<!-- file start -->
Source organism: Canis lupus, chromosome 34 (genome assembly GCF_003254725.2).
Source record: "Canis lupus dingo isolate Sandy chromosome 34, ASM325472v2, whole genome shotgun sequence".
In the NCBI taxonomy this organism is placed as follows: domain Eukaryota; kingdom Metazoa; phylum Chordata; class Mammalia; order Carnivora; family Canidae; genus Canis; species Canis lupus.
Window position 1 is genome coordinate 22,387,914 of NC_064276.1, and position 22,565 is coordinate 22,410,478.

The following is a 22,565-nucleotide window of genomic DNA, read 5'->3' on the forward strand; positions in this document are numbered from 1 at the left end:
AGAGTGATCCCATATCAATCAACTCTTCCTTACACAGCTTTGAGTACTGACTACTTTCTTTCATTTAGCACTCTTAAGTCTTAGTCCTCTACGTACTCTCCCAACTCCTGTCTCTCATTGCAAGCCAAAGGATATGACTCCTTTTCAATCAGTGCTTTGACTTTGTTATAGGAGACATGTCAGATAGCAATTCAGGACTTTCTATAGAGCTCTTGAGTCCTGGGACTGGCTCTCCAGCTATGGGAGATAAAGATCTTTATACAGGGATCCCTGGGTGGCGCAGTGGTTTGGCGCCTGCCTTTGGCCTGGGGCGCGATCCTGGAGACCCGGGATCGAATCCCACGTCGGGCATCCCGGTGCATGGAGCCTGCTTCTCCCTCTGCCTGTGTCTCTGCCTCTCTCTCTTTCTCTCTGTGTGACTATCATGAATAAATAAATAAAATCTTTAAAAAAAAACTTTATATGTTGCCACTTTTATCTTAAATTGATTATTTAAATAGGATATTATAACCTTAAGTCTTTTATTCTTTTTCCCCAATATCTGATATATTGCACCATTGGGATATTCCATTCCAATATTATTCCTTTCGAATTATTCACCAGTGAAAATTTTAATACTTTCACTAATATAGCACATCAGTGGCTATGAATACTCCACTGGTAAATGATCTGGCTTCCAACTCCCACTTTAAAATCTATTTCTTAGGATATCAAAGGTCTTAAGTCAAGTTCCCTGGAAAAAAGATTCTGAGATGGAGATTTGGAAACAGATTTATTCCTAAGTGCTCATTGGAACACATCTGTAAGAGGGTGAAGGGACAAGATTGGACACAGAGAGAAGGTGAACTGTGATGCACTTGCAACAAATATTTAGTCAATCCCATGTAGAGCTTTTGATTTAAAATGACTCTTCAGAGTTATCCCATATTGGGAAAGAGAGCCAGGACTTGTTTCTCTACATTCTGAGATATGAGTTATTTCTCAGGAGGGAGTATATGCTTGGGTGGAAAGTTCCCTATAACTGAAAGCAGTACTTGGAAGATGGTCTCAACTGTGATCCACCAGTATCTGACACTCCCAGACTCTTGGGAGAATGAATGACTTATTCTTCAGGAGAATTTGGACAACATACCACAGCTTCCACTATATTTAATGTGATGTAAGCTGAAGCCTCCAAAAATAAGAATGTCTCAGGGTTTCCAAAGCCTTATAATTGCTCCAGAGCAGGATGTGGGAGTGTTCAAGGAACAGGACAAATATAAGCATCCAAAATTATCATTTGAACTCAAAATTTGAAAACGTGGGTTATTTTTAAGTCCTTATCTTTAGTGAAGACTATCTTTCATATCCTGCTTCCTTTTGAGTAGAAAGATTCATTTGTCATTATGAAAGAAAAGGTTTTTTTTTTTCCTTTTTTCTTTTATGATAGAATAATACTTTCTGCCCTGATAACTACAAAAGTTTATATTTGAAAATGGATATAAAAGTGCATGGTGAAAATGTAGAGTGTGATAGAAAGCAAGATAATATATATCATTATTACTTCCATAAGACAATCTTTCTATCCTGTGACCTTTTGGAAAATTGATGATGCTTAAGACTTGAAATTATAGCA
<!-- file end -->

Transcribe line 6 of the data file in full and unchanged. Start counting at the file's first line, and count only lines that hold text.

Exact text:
AGAGTGATCCCATATCAATCAACTCTTCCTTACACAGCTTTGAGTACTGACTACTTTCTTTCATTTAGCACTCTTAAGTCTTAGTCCTCTACGTACTCTCCCAACTCCTGTCTCTCATTGCAAGCCAAAGGATATGACTCCTTTTCAATCAGTGCTTTGACTTTGTTATAGGAGACATGTCAGATAGCAATTCAGGACTTTCTATAGAGCTCTTGAGTCCTGGGACTGGCTCTCCAGCTATGGGAGATAAAGATCTTTATACAGGGATCCCTGGGTGGCGCAGTGGTTTGGCGCCTGCCTTTGGCCTGGGGCGCGATCCTGGAGACCCGGGATCGAATCCCACGTCGGGCATCCCGGTGCATGGAGCCTGCTTCTCCCTCTGCCTGTGTCTCTGCCTCTCTCTCTTTCTCTCTGTGTGACTATCATGAATAAATAAATAAAATCTTTAAAAAAAAACTTTATATGTTGCCACTTTTATCTTAAATTGATTATTTAAATAGGATATTATAACCTTAAGTCTTTTATTCTTTTTCCCCAATATCTGATATATTGCACCATTGGGATATTCCATTCCAATATTATTCCTTTCGAATTATTCACCAGTGAAAATTTTAATACTTTCACTAATATAGCACATCAGTGGCTATGAATACTCCACTGGTAAATGATCTGGCTTCCAACTCCCACTTTAAAATCTATTTCTTAGGATATCAAAGGTCTTAAGTCAAGTTCCCTGGAAAAAAGATTCTGAGATGGAGATTTGGAAACAGATTTATTCCTAAGTGCTCATTGGAACACATCTGTAAGAGGGTGAAGGGACAAGATTGGACACAGAGAGAAGGTGAACTGTGATGCACTTGCAACAAATATTTAGTCAATCCCATGTAGAGCTTTTGATTTAAAATGACTCTTCAGAGTTATCCCATATTGGGAAAGAGAGCCAGGACTTGTTTCTCTACATTCTGAGATATGAGTTATTTCTCAGGAGGGAGTATATGCTTGGGTGGAAAGTTCCCTATAACTGAAAGCAGTACTTGGAAGATGGTCTCAACTGTGATCCACCAGTATCTGACACTCCCAGACTCTTGGGAGAATGAATGACTTATTCTTCAGGAGAATTTGGACAACATACCACAGCTTCCACTATATTTAATGTGATGTAAGCTGAAGCCTCCAAAAATAAGAATGTCTCAGGGTTTCCAAAGCCTTATAATTGCTCCAGAGCAGGATGTGGGAGTGTTCAAGGAACAGGACAAATATAAGCATCCAAAATTATCATTTGAACTCAAAATTTGAAAACGTGGGTTATTTTTAAGTCCTTATCTTTAGTGAAGACTATCTTTCATATCCTGCTTCCTTTTGAGTAGAAAGATTCATTTGTCATTATGAAAGAAAAGGTTTTTTTTTTTCCTTTTTTCTTTTATGATAGAATAATACTTTCTGCCCTGATAACTACAAAAGTTTATATTTGAAAATGGATATAAAAGTGCATGGTGAAAATGTAGAGTGTGATAGAAAGCAAGATAATATATATCATTATTACTTCCATAAGACAATCTTTCTATCCTGTGACCTTTTGGAAAATTGATGATGCTTAAGACTTGAAATTATAGCA